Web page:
Last week, the musician Phil Elverum, a.k.a. Mount Eerie, celebrated the fact that his album A Crow Looked at Me had been ranked #3 on the New York Times' Best of 2017 list. You might expect that high praise from the prestigious newspaper would result in a significant spike in album sales. In a tweet, Elverum divulged that since making the list, he'd sold…six. Six copies.

Keep reading... Show less

Under the lens of cultural and historical context, as well as understanding the reflective nature of popular culture, it's hard not to read this film as a cautionary tale about the limitations of isolationism.

I recently spoke to a class full of students about Plato's "Allegory of the Cave". Actually, I mentioned Plato's "Allegory of the Cave" by prefacing that I understood the likelihood that no one had read it. Fortunately, two students had, which brought mild temporary relief. In an effort to close the gap of understanding (perhaps more a canyon or uncanny valley) I made the popular quick comparison between Plato's often cited work and the Wachowski siblings' cinema spectacle, The Matrix. What I didn't anticipate in that moment was complete and utter dissociation observable in collective wide-eyed stares. Example by comparison lost. Not a single student in a class of undergraduates had partaken of The Matrix in all its Dystopic future shock and CGI kung fu technobabble philosophy. My muted response in that moment: Whoa!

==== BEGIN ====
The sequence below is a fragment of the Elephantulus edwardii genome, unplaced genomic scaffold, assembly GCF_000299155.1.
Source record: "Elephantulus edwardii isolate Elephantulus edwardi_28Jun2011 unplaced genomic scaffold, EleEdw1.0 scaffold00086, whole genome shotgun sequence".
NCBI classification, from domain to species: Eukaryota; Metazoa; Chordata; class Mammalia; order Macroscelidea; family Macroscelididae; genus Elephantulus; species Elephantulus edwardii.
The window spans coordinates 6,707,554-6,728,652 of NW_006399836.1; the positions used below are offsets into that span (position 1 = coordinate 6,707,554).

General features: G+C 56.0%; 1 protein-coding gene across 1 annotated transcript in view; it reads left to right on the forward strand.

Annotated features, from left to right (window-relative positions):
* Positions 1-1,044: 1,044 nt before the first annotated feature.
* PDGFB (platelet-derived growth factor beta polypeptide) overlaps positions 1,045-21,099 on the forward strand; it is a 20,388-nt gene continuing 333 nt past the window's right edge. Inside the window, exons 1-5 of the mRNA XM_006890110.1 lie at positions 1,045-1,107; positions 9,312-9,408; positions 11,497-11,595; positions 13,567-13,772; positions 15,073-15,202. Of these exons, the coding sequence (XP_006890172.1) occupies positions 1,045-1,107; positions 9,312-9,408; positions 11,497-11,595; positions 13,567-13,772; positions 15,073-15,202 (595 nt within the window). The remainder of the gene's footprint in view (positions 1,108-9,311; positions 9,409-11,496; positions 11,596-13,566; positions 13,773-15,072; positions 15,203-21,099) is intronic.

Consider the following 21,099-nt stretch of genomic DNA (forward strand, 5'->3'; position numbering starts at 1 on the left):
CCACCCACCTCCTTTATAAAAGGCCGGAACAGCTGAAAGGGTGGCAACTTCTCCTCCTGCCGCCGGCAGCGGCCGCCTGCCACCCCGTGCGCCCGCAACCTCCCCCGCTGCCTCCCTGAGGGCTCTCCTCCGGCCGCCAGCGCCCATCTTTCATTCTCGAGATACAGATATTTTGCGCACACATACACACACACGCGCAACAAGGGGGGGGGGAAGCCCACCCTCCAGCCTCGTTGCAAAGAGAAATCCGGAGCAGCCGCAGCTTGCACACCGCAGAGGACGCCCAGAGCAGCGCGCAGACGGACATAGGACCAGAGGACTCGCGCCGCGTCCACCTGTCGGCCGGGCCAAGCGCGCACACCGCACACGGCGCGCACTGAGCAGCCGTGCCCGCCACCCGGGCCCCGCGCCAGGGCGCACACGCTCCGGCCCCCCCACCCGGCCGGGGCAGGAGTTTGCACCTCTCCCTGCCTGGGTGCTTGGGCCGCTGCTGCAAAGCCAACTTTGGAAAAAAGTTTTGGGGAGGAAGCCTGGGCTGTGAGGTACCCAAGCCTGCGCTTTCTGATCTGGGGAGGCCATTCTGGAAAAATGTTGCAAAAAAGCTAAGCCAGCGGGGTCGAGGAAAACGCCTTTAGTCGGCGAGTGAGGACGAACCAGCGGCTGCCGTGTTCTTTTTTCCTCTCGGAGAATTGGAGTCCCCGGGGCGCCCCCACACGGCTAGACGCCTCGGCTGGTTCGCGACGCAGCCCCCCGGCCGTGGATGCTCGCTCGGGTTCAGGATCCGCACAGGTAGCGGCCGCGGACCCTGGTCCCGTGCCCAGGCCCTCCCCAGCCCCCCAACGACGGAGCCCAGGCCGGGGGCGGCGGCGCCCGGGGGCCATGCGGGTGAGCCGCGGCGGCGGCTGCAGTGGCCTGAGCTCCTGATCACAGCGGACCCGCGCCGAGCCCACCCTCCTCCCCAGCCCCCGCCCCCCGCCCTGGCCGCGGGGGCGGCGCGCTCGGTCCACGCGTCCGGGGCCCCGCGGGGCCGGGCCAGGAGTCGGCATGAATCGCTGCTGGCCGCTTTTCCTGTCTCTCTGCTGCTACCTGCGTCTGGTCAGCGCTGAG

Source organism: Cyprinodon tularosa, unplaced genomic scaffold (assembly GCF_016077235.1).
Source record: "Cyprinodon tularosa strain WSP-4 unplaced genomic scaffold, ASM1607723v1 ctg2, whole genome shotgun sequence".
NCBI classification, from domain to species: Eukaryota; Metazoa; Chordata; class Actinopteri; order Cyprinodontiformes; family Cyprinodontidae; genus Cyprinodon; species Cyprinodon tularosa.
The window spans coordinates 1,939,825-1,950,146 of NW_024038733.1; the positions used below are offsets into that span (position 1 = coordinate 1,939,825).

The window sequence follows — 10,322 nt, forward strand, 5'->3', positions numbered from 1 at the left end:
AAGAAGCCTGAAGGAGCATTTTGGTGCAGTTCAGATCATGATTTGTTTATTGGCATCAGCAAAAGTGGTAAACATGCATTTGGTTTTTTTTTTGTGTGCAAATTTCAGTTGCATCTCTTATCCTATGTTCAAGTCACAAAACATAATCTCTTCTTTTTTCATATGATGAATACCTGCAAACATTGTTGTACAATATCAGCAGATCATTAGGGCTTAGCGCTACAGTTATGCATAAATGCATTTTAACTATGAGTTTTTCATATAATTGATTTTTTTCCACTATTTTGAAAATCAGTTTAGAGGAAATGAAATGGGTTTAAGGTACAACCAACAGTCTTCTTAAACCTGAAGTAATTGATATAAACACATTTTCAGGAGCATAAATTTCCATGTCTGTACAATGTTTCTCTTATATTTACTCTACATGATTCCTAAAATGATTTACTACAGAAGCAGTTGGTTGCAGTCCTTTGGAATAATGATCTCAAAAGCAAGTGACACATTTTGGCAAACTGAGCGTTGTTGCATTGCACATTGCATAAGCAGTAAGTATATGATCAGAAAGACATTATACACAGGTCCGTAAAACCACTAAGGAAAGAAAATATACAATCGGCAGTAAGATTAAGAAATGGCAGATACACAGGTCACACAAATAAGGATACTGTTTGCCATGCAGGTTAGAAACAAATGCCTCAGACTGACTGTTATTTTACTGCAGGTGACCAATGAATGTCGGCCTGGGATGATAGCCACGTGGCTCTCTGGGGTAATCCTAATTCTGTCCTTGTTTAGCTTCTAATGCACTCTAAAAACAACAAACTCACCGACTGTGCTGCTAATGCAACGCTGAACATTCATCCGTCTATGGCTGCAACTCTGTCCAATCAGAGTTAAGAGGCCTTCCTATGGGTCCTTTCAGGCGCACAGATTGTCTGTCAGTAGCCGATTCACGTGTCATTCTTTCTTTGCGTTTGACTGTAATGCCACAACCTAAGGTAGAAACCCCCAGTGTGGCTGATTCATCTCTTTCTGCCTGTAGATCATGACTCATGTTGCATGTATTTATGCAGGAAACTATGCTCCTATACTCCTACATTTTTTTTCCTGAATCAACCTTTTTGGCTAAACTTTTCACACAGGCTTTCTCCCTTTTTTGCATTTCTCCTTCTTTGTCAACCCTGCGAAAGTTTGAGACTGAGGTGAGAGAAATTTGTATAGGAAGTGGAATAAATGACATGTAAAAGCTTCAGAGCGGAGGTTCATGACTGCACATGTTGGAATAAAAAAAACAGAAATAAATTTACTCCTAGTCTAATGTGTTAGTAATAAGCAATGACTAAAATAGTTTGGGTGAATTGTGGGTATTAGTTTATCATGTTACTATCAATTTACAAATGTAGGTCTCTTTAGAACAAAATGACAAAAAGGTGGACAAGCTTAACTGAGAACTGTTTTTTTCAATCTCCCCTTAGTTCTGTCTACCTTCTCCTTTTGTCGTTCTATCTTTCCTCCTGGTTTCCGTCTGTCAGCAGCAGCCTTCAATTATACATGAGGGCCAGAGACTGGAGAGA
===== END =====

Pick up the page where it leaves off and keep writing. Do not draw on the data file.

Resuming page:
Keep reading... Show less

'The Art of Confession' Ties Together Threads of Performance

Allen Ginsberg and Robert Lowell at St. Mark's Church in New York City, 23 February 1977

Scholar Christopher Grobe crafts a series of individually satisfying case studies, then shows the strong threads between confessional poetry, performance art, and reality television, with stops along the way.

Tracing a thread from Robert Lowell to reality TV seems like an ominous task, and it is one that Christopher Grobe tackles by laying out several intertwining threads. The history of an idea, like confession, is only linear when we want to create a sensible structure, the "one damn thing after the next" that is the standing critique of creating historical accounts. The organization Grobe employs helps sensemaking.

Keep reading... Show less
Pop Ten
Mixed Media
PM Picks

© 1999-2017 All rights reserved.
Popmatters is wholly independently owned and operated.